Our commitment to storytelling in 2019 is in direct response to one of our biggest weaknesses as a company: neglecting to broadcast all that we do, all that we’re aspiring to, and everything that makes Summit what it is. Usually it’s a conversation or a passing comment that sparks something in my mind, and reminds me to share that part of our story. Perhaps the most disproportionate balance between work put in and storytelling put out is Summit’s approach to ethical practices. I’ve hopped on my soapbox about employment, and coffee sourcing, but have forgotten until now to talk about one of our core ingredients: milk.
In the past few weeks, the scandal surrounding Fairlife and its unethical treatment of cows has reminded me of why we work with our three dairy partners: Homeland Creamery, Mills River Creamery, and Farm to Home. I’ll admit, until about seven days ago my kids were chugging Fairlife milk like I take down my coffee. But once videos from Fairlife farms went viral enough for this suburban dad to catch glimpse, the Fairlife went down our kitchen sink and out of our household.
This is not a boast about my milk purchasing practices — if anything, I am slightly embarrassed to be so late to the game. Rather, I want to highlight a Summit team decision in 2016 to work with local and ethical dairy farmers. After coffee, Summit spends more money on milk than anything else. More than paper cups, more than flour + sugar, more than avocados. Between our three cafés, we often purchase more than 200 gallons of milk per week, so being thoughtful about where we are spending $60,000 annually is one of our biggest opportunities to make a difference.
One of the clichéd sayings I agree with most is, “you’re only as good as the company you keep.” The partners we work with, source from, invest in, all need to represent similar brand values to Summit. That means caring for community, for quality, for collaboration. What I do on an individual level matters, to be sure, but what our company stands for (especially behind closed doors) matters way more. And I am here to broadcast that we spend way more time than we probably should vetting our partners. Call it responsible capitalism, or social entrepreneurship, or any other hot term — we just call it good business.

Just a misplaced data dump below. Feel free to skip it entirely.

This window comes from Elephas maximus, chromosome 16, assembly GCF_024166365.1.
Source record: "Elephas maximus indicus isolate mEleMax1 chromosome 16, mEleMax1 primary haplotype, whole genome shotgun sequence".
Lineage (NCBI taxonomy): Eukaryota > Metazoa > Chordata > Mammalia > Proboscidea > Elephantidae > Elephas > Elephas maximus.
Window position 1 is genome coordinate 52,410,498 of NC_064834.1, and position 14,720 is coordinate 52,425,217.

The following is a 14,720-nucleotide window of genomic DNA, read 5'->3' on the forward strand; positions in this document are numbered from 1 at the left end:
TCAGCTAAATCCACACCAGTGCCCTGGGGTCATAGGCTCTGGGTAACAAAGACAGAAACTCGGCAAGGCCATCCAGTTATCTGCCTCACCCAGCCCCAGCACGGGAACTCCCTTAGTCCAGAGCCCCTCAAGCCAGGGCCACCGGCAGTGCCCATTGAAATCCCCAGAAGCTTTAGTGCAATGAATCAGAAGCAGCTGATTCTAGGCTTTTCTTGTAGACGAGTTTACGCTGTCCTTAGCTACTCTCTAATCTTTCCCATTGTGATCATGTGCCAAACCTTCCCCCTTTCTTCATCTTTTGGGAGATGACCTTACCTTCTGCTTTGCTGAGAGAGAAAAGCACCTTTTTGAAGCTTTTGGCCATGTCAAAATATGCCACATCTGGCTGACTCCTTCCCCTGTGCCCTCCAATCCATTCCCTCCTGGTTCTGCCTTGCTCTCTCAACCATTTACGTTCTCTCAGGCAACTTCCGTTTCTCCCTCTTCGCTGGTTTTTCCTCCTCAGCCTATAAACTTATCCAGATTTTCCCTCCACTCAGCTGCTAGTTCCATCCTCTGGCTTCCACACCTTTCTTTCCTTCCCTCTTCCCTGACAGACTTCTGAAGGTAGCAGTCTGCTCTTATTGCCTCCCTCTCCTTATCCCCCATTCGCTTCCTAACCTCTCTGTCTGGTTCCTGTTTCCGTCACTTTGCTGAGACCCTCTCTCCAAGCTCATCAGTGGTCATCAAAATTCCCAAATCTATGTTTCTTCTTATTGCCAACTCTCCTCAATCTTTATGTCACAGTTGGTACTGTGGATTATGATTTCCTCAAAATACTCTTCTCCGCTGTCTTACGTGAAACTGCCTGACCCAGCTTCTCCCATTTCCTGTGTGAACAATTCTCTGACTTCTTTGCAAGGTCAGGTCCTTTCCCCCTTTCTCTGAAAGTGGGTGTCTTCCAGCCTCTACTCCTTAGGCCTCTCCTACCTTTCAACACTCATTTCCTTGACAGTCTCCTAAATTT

In the picture above, my then 2-year-old Silas walked the fields at Mills River Creamery just outside of Asheville — roaming happily among dozens of cows doing the same. The Johnston family is a third generation dairy family in the Mills River area, and all of the milk comes from cows that have been raised on the farm that the family has made home since 1975. Mills River Creamery does not give the cows any growth hormones, and they only use an antibiotic if a veterinarian prescribes that it be done for an individual animal.
It became evident roaming the fields with the Johnstons and Kendra, their wonderful liaison who delivers fresh each week to our Asheville café, how much they care about the cows. They have names, and are well fed and cared for. One of them even was named the most beautiful dairy cow in the U.S. by an industry magazine — yes, apparently that’s a thing. The Johnstons are modest people, with hopes to grow their milk business alongside bigger dreams to change how Western North Carolina understands dairy farming. And we’re humbled to be part of that mission, for their story to be part of ours.
Similarly, east a couple hundred miles in a small town called Julien, Homeland Creamery is a seventh-generation dairy farm Summit has been working with for more than three years. Prior to this switch, we sourced the most affordable milk possible, from PET Dairy, with little consideration to quality or ethics. In 2000, brothers Chris and David Bowman, along with their wives Jayne and Terry, poured the new foundation to Homeland Creamery starting with just 30 gallons in their first batch. Another farm with humble beginnings, aiming to bring transparency and ethics to an industry largely devoid of them.
A quick aside: let’s also be clear that this milk is damn good. We wouldn’t just buy milk because it’s from well-fed cows. Local milk, especially from Mills River and Homeland, is downright delicious. Scientifically speaking, both dairy farms process milk under the HTST (High Temperature Short Time) Pasteurization method, through which a high percentage of the milk’s natural enzymes and beneficial bacteria is retained, adding to the flavor and health benefits of the milk.
As consumers, we make hundreds of choices from what we consume, to what we wear, to who we listen to and how we go from home to wherever it is we go, and back again. Most of us lack either the time or money, or both, to be awake enough with every single purchase. The beauty is, here’s a case of you creating a difference without having to change a habit. If you visit our cafés, and get a latte or cappuccino, or put cream in your drip coffee, you’re making a decision to support ethical consumerism.
If you get anything from this story, please take away the understanding that we put countless of hours and energy into everything we purchase and sell, so that you as our friends and customers can trust that you’re making an important decision by visiting and supporting Summit. Together, we can make a difference, every day. We already do.